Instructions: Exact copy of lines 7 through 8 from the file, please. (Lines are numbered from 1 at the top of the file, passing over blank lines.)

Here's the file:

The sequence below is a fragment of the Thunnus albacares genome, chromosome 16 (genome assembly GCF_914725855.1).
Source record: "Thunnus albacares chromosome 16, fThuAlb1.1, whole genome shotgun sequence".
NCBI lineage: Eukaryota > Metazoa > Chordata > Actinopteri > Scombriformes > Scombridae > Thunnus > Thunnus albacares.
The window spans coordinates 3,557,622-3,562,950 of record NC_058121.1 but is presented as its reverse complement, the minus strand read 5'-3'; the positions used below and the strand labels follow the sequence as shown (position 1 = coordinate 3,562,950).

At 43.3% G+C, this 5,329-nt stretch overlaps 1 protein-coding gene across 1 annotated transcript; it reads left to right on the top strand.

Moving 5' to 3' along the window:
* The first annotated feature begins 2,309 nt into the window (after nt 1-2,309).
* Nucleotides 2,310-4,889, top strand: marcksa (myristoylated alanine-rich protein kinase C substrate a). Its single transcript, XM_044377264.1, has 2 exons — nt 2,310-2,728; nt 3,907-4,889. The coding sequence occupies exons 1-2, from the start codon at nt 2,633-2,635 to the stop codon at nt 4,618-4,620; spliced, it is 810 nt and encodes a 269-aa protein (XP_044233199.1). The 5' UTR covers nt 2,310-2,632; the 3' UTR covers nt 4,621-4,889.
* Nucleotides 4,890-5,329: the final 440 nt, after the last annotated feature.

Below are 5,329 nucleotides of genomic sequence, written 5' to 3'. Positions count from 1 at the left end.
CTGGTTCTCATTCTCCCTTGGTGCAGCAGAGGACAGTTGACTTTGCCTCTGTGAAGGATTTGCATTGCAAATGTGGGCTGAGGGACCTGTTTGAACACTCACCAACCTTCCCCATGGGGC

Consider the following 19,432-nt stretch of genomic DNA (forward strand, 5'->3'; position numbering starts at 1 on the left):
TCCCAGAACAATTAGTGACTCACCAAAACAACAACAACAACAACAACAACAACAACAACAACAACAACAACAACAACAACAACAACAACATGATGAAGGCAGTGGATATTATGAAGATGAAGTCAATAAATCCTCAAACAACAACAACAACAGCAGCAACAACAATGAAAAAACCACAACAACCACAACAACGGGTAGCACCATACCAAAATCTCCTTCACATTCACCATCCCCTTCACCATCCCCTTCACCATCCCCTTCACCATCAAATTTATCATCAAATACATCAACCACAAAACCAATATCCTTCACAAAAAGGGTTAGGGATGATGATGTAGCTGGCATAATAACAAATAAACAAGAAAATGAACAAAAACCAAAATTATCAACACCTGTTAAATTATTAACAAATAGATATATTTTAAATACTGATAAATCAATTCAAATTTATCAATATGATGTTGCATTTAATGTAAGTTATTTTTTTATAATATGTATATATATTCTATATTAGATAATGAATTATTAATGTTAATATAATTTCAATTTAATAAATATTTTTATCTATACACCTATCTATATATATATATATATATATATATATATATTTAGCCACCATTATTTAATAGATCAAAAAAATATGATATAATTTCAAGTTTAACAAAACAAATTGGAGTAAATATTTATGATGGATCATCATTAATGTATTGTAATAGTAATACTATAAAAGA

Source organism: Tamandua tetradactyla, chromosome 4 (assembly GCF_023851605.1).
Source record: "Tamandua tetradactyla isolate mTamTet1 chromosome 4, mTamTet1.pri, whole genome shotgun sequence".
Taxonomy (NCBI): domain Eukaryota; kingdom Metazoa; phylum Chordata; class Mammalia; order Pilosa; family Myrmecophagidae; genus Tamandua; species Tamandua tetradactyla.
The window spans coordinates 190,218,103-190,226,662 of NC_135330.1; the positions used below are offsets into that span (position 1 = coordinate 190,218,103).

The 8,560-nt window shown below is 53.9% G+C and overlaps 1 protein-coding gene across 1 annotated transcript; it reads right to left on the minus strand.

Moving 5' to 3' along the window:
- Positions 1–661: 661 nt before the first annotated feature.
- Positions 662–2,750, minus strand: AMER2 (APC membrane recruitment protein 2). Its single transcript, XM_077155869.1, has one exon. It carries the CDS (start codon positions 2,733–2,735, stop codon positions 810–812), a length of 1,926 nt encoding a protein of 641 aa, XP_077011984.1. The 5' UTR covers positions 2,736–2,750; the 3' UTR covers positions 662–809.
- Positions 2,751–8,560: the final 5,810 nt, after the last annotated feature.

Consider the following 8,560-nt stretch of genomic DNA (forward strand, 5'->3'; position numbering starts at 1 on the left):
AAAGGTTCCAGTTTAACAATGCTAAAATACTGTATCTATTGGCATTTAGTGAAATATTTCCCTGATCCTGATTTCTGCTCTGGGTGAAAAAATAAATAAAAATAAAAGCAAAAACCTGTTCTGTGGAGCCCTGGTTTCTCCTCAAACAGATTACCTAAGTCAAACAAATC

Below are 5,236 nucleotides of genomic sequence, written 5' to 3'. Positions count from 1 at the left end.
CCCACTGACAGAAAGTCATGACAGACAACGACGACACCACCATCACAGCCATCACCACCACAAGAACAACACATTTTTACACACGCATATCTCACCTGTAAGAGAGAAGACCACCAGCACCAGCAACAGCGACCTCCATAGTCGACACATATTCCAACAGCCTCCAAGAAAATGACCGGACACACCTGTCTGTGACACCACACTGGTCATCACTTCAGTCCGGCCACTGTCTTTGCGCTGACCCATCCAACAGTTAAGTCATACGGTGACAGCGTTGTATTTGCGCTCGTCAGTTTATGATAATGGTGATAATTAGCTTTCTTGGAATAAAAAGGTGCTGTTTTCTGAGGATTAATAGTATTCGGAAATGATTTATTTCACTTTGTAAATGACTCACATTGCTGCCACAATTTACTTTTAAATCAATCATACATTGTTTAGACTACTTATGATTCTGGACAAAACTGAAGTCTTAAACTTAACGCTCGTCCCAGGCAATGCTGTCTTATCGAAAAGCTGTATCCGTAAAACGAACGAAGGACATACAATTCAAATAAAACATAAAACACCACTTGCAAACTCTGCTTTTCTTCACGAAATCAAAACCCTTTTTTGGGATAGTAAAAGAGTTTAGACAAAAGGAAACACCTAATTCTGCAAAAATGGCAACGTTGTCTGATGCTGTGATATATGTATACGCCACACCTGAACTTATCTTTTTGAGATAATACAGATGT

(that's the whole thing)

* The first annotated feature begins 2,309 nt into the window (after nt 1-2,309).
* Nucleotides 2,310-4,889, top strand: marcksa (myristoylated alanine-rich protein kinase C substrate a). Its single transcript, XM_044377264.1, has 2 exons — nt 2,310-2,728; nt 3,907-4,889. The coding sequence occupies exons 1-2, from the start codon at nt 2,633-2,635 to the stop codon at nt 4,618-4,620; spliced, it is 810 nt and encodes a 269-aa protein (XP_044233199.1). The 5' UTR covers nt 2,310-2,632; the 3' UTR covers nt 4,621-4,889.